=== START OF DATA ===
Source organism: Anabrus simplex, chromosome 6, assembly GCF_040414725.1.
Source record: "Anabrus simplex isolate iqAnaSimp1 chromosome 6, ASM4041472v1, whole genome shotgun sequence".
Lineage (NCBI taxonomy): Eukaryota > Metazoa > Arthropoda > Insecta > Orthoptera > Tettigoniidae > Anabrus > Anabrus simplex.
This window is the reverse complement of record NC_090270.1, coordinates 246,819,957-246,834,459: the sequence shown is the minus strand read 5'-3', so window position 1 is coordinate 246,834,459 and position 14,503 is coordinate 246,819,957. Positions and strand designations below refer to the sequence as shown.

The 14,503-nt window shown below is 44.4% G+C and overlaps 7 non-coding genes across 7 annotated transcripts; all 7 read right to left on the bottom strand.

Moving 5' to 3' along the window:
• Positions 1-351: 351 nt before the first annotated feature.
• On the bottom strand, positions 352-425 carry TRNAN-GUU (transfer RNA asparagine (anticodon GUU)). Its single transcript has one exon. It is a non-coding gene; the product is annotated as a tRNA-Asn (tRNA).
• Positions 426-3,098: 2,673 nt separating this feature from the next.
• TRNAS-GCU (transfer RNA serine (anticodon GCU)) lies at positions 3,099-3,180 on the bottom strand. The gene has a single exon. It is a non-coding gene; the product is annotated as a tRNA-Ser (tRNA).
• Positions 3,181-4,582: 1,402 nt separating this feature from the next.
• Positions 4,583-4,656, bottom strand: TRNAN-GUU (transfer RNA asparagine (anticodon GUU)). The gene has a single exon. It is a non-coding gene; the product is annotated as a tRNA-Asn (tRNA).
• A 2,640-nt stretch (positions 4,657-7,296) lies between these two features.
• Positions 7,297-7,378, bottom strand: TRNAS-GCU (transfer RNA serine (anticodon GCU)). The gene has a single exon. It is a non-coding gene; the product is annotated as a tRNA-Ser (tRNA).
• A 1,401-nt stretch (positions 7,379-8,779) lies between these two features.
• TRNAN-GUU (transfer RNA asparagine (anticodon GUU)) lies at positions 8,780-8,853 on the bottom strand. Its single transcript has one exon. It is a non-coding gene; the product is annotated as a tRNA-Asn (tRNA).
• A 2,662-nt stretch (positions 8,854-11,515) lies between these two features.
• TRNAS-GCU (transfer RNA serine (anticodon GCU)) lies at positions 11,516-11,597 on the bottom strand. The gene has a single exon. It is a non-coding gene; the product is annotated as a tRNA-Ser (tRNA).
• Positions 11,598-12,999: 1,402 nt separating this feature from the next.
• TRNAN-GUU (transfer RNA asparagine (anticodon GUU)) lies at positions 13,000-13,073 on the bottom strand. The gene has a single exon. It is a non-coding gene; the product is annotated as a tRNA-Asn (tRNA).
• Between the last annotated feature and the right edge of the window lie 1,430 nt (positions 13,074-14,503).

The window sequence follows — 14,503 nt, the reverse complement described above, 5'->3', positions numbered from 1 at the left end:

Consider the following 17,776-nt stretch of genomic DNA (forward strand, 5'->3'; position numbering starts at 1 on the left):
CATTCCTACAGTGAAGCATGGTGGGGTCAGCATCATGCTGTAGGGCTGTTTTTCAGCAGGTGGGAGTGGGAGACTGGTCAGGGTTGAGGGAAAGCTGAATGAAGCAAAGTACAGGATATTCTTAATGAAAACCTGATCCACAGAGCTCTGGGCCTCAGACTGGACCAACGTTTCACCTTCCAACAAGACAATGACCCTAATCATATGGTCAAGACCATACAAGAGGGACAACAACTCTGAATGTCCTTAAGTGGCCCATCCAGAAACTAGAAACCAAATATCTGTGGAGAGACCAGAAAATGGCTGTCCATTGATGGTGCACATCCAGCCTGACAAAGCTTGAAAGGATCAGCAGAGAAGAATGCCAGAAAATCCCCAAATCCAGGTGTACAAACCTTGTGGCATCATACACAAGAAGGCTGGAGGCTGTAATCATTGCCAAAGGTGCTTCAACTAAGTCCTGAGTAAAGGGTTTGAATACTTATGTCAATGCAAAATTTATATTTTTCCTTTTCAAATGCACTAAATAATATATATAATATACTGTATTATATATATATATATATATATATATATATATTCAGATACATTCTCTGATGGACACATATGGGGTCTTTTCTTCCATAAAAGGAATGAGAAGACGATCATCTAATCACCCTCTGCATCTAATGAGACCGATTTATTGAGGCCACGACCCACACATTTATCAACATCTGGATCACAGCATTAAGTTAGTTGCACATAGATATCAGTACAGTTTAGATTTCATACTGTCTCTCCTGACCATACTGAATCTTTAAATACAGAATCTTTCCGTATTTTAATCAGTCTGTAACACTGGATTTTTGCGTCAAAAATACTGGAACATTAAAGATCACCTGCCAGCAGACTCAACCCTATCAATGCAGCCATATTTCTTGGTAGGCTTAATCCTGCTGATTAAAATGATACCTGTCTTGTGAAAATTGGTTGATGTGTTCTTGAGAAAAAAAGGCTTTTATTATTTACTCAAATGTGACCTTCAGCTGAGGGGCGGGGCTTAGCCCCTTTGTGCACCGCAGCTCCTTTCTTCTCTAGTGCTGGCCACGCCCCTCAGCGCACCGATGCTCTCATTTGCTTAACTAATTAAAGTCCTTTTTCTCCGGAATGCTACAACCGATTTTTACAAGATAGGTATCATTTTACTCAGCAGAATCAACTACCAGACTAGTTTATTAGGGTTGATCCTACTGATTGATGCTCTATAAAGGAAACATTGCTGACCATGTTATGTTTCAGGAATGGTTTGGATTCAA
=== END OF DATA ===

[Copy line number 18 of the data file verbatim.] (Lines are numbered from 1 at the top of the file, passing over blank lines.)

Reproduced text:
• TRNAS-GCU (transfer RNA serine (anticodon GCU)) lies at positions 11,516-11,597 on the bottom strand. The gene has a single exon. It is a non-coding gene; the product is annotated as a tRNA-Ser (tRNA).